Applying the protector was super easy and painless. It went right on and needed very little coaxing from me to get a solid seal. There were one or two minor bubbles I had to push out, but nothing like what you would see with a softer screen protector.
Although it didn’t last as long as the Spigen it still did remarkably well and after both my daughter and I tested it out there were barely any smudges or marks on the screen. The Maxboost got lucky though as my daughter didn’t decide to use it as a Kleenex like she did with the Spigen.
When testing the scratch resistance there were no issues here either. Both the Maxboost and Spigen held up perfectly.
Summary – We Have a Winner!
After all the battery of tests and swapping of screen protectors back and forth I decided on a winner. It was a tough competition between the Spigen and Maxboost but in the end the Spigen takes home the gold.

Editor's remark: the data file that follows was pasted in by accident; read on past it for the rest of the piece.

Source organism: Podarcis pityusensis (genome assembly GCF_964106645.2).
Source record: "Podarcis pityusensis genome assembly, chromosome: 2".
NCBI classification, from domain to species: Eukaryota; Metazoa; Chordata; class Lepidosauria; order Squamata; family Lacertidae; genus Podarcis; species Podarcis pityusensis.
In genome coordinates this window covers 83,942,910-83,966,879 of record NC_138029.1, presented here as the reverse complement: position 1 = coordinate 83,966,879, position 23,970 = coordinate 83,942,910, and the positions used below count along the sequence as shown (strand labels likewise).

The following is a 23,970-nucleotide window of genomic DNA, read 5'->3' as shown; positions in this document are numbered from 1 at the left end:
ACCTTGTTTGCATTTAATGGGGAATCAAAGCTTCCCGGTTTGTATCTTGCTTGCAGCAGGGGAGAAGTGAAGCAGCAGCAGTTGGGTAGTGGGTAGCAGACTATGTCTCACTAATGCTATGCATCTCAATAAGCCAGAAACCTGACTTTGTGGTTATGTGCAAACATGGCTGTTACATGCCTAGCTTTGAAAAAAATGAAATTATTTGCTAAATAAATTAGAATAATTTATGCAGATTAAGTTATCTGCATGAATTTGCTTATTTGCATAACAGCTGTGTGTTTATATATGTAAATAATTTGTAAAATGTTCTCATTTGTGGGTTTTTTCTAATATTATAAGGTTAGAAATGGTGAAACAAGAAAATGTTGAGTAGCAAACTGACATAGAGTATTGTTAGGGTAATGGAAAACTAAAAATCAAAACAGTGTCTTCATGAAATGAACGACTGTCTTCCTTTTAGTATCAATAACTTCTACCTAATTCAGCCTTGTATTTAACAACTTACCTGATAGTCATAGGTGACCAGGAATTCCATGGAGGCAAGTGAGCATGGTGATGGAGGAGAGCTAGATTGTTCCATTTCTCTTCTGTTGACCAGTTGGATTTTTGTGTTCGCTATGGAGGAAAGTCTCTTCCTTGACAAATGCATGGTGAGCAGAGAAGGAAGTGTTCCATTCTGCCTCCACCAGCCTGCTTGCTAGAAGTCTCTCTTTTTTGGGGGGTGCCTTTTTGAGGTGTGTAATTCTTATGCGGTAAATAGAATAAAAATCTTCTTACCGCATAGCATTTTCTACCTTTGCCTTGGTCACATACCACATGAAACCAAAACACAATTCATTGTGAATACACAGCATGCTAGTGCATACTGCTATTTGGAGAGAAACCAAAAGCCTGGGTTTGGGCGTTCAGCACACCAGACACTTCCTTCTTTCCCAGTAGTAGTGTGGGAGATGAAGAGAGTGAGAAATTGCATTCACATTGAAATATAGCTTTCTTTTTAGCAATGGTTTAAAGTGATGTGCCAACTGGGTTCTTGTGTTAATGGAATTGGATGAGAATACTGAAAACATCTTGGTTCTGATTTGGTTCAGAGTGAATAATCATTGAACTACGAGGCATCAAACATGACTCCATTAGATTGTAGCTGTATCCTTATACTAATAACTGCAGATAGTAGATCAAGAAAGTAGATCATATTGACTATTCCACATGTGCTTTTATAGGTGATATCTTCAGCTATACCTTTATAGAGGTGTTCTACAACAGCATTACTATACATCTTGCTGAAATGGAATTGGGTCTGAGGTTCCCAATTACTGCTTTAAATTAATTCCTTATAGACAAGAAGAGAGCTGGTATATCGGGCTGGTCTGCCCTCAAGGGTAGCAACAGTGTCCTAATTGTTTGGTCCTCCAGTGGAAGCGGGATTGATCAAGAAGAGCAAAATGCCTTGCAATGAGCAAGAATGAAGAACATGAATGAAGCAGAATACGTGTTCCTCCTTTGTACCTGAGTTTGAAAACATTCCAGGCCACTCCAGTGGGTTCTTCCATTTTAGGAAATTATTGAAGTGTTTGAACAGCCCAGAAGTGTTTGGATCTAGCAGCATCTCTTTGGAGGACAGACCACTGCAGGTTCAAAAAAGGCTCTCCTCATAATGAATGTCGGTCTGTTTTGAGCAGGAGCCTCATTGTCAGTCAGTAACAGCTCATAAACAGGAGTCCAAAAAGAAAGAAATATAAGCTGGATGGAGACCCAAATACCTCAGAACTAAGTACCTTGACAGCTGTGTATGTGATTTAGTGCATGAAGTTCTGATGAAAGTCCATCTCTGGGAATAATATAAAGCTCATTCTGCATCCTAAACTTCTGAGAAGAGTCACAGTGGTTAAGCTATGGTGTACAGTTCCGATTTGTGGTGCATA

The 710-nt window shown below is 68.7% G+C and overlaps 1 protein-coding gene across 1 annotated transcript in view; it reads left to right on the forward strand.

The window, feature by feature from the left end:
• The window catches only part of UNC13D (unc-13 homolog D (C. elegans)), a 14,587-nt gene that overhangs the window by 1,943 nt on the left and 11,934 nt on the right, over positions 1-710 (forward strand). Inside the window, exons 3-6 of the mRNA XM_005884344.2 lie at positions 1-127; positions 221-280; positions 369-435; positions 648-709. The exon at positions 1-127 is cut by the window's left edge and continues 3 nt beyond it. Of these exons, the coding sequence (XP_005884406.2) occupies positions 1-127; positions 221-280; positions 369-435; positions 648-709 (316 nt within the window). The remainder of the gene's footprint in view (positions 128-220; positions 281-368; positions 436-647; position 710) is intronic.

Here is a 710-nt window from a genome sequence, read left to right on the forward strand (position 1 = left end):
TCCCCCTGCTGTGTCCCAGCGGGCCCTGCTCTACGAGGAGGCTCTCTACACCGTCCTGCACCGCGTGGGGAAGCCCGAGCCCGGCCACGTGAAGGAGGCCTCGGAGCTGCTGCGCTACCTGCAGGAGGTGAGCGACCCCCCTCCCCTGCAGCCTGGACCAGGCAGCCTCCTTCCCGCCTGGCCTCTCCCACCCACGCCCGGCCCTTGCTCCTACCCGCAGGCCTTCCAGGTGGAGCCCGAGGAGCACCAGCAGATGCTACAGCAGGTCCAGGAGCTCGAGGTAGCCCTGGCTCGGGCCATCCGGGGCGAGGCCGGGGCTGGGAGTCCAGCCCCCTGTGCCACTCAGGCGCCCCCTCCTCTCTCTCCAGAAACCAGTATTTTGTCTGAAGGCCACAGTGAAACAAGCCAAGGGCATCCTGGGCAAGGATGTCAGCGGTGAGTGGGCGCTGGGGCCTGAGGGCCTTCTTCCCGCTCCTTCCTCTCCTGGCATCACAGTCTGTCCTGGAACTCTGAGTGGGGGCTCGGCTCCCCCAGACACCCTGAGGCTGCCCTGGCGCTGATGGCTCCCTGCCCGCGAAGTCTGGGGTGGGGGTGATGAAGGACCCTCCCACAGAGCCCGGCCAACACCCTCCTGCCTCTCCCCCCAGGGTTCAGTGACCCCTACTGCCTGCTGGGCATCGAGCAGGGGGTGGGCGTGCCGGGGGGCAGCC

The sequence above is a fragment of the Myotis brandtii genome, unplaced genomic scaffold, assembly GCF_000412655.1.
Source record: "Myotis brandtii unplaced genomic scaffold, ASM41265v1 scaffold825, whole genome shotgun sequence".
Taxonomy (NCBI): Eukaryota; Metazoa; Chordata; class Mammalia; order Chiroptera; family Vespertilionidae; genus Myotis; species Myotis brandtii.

The Maxboost was also an awesome screen protector and I was leaning towards it but in the end I decided that as much as I loved the guide stickers they weren’t enough to award them the gold medal.
Ultimately I decided on the Spigen as the winner because the screen seemed to hold up just a teensy bit more than the Maxboost when it came to fingerprints. I hate having to clean my screen and now I won’t have to as often as I did before.
This was a fun little review for me and I can’t wait to do some more like this here soon!
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Roy likes to dabble in all things Android and contributes everywhere he can. He owns the site rwilco12.com and its accompanying forum, he develops his own apps and ROM’s, is a Moderator and Recognized Developer on XDA-Developers.com and is the VP of Public Relations for AndroidFileHost.com.